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Applied 40S April 6, 2009

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Introduction to working with the Standard Normal Curve.

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Applied 40S April 6, 2009

  1. 1. Working with z-scores z by Shamana ©
  2. 2. The data below shows the ages in years of 30 trees in an area of natural vegetation. 37 15 34 26 25 38 19 22 21 28 42 18 27 32 19 17 29 28 24 35 35 20 23 36 21 39 16 40 18 41 Determine whether the data approximate the normal distribution. USING the 68 -95-97 RULE
  3. 3. HOMEWORK The following are the number of steak dinners served on 50 consecutive Sundays at a restaurant. 41 52 46 42 46 36 44 68 58 44 49 48 48 65 52 50 45 72 45 43 47 49 57 44 48 49 45 47 48 43 45 56 61 54 51 47 42 53 44 45 58 55 43 63 38 42 43 46 49 47 Draw a suitable histogram that has five bars.
  4. 4. HOMEWORK The frequency table shows the ages of all the students in Senior 4 Math at Newberry High. Find the mean, μ. Then calculate the percent of students older than the mean age. How does this compare to the percent of students older than the mean age if the distribution were a normal distribution? Based on this answer, does it seem that the students' ages approximate a normal distribution? Age of Student 15 16 17 18 19 20 21 22 # of Students 1 7 42 24 7 4 2 1
  5. 5. Now let's try a problem involving Grouped Data A machine is used to fill bags with beans. The machine is set to add 10 kilograms of beans to each bag. The table shows the weights of 277 bags that were randomly selected. wt in kg 9.5 9.6 9.7 9.8 9.9 10.0 10.1 10.2 10.3 10.4 10.5 # of bags 1 3 13 25 41 66 52 41 25 7 3 (a) Are the weights normally distributed? How do you know? (b) Do you think that using the machine is acceptable and fair to the customers? Explain your reasoning.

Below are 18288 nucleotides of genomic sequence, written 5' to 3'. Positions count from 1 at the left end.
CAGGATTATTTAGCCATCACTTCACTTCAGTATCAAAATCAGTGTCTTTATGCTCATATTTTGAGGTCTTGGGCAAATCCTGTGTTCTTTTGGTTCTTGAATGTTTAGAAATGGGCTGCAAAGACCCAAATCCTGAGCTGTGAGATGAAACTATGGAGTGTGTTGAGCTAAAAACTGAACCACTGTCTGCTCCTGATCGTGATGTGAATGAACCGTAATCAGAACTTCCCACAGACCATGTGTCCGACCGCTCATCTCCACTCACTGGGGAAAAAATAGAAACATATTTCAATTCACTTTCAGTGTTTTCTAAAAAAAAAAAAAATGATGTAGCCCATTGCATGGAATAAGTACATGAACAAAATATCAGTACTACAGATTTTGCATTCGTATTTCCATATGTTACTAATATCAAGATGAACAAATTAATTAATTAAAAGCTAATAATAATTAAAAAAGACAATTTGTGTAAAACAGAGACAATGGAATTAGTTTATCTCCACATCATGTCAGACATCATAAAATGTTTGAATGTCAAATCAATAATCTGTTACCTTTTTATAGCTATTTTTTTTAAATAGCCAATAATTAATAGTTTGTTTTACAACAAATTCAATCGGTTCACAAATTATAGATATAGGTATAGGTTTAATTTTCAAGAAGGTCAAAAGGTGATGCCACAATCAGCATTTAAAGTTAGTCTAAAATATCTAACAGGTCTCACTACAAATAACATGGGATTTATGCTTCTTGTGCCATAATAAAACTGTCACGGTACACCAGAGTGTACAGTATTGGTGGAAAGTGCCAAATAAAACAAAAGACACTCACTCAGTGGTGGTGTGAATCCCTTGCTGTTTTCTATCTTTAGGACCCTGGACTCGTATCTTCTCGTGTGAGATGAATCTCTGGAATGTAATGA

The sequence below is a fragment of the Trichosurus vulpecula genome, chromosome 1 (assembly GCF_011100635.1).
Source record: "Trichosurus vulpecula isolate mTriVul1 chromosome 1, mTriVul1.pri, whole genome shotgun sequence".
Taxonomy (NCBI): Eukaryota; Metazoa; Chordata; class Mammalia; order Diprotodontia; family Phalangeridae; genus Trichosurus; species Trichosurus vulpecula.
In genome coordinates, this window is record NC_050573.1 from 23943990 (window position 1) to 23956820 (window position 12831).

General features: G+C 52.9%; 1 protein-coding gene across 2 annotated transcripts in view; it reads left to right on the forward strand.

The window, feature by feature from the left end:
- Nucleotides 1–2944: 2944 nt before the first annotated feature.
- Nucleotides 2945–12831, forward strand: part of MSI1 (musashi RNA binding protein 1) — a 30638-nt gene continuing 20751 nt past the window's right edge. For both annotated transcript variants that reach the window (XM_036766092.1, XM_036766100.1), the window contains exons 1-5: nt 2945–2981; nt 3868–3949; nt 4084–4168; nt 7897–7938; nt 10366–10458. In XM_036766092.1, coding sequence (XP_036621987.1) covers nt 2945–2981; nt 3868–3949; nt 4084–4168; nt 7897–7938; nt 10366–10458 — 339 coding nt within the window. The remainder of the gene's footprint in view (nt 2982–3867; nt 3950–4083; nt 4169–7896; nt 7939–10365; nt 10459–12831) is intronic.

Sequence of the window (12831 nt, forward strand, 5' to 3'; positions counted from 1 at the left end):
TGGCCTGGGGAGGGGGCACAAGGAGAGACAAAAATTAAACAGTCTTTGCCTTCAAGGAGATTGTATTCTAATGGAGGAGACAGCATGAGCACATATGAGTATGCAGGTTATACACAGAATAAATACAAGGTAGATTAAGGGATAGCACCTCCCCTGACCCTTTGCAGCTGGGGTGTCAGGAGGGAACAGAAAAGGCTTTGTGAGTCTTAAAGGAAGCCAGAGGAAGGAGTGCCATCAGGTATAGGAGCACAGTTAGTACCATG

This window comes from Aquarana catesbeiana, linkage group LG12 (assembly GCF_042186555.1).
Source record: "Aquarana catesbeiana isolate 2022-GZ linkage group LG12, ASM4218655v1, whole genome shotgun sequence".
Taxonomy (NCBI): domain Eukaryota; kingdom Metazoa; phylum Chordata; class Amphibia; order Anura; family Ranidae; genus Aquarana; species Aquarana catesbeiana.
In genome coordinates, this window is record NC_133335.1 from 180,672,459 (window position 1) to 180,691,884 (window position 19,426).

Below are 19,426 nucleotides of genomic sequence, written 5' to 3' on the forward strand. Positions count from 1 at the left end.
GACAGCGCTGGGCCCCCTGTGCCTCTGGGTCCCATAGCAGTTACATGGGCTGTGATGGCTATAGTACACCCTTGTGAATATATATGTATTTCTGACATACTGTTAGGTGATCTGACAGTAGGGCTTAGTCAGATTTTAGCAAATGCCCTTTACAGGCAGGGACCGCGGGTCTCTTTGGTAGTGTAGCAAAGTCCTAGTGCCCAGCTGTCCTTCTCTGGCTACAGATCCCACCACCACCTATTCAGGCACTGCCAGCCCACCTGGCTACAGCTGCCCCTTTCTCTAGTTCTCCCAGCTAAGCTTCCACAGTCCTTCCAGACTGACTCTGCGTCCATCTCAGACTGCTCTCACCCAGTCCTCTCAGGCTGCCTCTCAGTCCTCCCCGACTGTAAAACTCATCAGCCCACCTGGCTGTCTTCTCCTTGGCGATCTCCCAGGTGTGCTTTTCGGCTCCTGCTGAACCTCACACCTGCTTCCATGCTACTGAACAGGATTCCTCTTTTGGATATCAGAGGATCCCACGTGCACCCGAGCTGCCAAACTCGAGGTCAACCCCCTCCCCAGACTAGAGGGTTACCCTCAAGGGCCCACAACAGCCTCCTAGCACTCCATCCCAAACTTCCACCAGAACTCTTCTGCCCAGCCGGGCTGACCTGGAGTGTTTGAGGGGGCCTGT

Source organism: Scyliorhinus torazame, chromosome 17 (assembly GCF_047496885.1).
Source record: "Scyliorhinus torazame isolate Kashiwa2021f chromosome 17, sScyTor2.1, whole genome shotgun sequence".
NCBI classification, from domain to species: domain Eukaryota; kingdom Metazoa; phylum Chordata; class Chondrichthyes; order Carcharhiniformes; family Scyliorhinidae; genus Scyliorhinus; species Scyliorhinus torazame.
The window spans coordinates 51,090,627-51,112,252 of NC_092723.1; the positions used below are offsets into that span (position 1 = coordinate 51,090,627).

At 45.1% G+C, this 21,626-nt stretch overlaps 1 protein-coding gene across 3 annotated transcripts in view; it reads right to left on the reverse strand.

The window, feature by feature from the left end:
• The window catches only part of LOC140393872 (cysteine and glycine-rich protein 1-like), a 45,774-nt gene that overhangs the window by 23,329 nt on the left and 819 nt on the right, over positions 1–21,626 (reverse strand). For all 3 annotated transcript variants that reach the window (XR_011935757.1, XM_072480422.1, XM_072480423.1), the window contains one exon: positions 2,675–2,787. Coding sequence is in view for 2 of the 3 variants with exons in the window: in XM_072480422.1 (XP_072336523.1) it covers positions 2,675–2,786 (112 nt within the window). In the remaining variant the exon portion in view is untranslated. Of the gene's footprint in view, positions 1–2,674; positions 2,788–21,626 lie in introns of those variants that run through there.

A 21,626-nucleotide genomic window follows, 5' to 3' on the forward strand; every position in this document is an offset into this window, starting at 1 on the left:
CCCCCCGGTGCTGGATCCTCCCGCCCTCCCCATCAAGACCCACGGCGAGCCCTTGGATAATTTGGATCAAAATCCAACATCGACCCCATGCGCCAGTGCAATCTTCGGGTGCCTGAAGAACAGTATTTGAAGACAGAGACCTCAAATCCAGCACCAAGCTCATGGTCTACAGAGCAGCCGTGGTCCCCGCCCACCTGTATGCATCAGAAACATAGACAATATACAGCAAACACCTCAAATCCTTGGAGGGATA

6. 6. Properties of a Normal Distribution The shape of any normal distribution curve is determined by: • the mean (μ) • the standard deviation (σ) Changing the mean will shift the graph horizontally. Changing the standard deviation will change the shape of the curve, making it narrow or wide.
  7. 7. Properties of a Normal Distribution The data are continuous and distributed evenly around the mean, and the graph created by the data is a bell-shaped curve, as shown in the examples below. These curves represent data sets that have the same mean, but different standard deviations. Which one has a larger standard deviation (σ)? How can you tell?
  8. 8. The contents in the cans of several cases of soft drinks were tested. The mean contents per can is 356 mL, and the standard deviation is 1.5 mL. (a) Two cans were randomly selected and tested. One can held 358 mL, and the other can 352 mL. Calculate the z-score of each. (b) Two other cans had z-scores of -3 and 1.85. How many mL did each contain?
  9. 9. Curving The Marks Professor Adams has 140 students who wrote a statistics test. If the marks are approximately normally distributed: • how many students should have a 'B' mark (i.e., 70 to 79 percent)? • how many students should have failed (i.e., less than 50 percent)? • how high must she set the mark for an 'A' if she wants 5 percent of the students to get an A? • how high must she set the passing mark if she wants only the top 75 percent of the marks to be passing marks?

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